The political evolution of Mindy Garcia occurred very slowly, then all at once. Growing up a Democrat in California in the 1980s and 1990s, she was taught voting blue is simply what Latinos do. Every election, Garcia would loyally cast her ballot for the party. But when she was suddenly laid off from work in 2013, the mother of two found herself unable to obtain food stamps because her unemployment benefits were too high. The experience was distressing, and left her distrustful that the Democratic Party, which governs California, had her best interest at heart.
Garcia slowly started feeling drawn to the Republican platform, to its pitch that success wasn’t dependent on anything more than hard work — not even for her, a Mexican American woman from a low-income background. “Hispanics have a mindset that we are the lower class. We are the minorities. We are the ones who are always going to need help from the government. We’re always going to be struggling. That was me,” said Garcia, now 41 and working at an insurance agency in Orange County. She began questioning whether Latinos should vote for people who she believed benefitted from keeping the low-income dependent on the government, leaving fewer resources for middle-income workers like her who needed help only in times of crisis.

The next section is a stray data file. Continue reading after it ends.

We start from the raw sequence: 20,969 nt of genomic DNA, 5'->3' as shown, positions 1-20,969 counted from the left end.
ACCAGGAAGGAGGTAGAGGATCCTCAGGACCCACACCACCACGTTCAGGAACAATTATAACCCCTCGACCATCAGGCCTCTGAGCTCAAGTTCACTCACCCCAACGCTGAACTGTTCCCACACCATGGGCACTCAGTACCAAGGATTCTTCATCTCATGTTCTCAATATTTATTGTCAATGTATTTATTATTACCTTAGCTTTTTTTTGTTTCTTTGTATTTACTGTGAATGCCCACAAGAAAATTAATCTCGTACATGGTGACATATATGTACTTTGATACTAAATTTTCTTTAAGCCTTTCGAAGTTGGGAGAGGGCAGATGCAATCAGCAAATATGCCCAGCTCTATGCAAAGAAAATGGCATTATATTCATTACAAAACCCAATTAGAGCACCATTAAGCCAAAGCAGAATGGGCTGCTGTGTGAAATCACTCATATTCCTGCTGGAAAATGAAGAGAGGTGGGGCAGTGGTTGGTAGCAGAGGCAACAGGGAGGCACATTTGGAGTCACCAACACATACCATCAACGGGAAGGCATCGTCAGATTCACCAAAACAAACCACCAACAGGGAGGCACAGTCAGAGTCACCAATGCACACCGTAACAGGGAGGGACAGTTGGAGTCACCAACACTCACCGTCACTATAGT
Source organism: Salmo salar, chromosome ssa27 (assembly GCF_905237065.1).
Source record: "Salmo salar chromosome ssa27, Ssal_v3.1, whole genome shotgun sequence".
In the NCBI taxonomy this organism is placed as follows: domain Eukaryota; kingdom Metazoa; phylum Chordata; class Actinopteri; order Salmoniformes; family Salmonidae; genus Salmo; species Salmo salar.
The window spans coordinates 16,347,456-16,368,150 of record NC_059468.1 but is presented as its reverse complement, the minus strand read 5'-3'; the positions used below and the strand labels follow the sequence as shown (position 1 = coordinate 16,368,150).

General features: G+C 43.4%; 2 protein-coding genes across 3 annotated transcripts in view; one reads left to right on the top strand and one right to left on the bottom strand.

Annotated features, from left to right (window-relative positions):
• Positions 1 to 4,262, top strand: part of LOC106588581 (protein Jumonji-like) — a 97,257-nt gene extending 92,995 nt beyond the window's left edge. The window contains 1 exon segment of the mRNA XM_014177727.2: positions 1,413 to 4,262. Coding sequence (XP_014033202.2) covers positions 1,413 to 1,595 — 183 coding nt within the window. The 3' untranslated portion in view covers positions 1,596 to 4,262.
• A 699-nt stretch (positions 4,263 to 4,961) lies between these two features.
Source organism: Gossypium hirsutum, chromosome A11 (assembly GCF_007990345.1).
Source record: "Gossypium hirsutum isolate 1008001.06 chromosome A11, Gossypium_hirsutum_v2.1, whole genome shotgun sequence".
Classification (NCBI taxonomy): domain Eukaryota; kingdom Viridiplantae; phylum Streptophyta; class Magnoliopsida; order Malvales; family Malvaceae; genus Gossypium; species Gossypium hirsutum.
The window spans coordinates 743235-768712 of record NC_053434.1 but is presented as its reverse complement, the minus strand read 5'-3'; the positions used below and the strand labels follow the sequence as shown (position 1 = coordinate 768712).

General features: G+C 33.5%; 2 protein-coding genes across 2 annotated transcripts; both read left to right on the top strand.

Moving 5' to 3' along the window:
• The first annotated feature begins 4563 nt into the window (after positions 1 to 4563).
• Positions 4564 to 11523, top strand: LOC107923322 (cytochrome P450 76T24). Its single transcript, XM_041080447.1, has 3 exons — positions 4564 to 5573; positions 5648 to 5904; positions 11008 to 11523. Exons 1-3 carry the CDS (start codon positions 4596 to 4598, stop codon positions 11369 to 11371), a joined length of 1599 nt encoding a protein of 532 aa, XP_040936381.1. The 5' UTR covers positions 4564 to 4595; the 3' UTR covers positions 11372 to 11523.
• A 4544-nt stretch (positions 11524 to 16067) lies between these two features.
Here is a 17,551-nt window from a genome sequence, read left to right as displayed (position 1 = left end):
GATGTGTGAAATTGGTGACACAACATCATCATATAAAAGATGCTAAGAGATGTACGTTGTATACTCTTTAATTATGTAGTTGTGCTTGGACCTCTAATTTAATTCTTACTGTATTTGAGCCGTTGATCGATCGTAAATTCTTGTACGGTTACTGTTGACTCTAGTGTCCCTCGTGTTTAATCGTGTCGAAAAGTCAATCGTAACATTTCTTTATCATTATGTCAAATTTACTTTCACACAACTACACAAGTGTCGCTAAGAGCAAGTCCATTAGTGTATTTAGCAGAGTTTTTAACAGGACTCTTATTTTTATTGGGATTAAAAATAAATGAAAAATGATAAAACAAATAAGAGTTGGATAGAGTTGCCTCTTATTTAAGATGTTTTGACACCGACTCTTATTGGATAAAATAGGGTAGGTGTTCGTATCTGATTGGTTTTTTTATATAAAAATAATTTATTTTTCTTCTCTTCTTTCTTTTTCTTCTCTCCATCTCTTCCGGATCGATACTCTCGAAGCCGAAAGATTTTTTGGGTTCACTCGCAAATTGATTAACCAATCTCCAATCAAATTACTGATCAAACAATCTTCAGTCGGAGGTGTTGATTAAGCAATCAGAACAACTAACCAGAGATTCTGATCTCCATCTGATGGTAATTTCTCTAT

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When Donald Trump launched his presidential campaign, Garcia was immediately hooked. She saw a reflection of herself in Trump and the Republican party: She saw the president as a God-fearing man whose values aligned with her Christian faith, who wanted a better future for children like hers, and who valued hard, smart work. And she felt well received. “The Republican Party is more welcoming,” she said. “They are so excited to see Hispanics coming up.”
The 2020 presidential election will be the first in which Latinos make up the electorate’s largest racial or…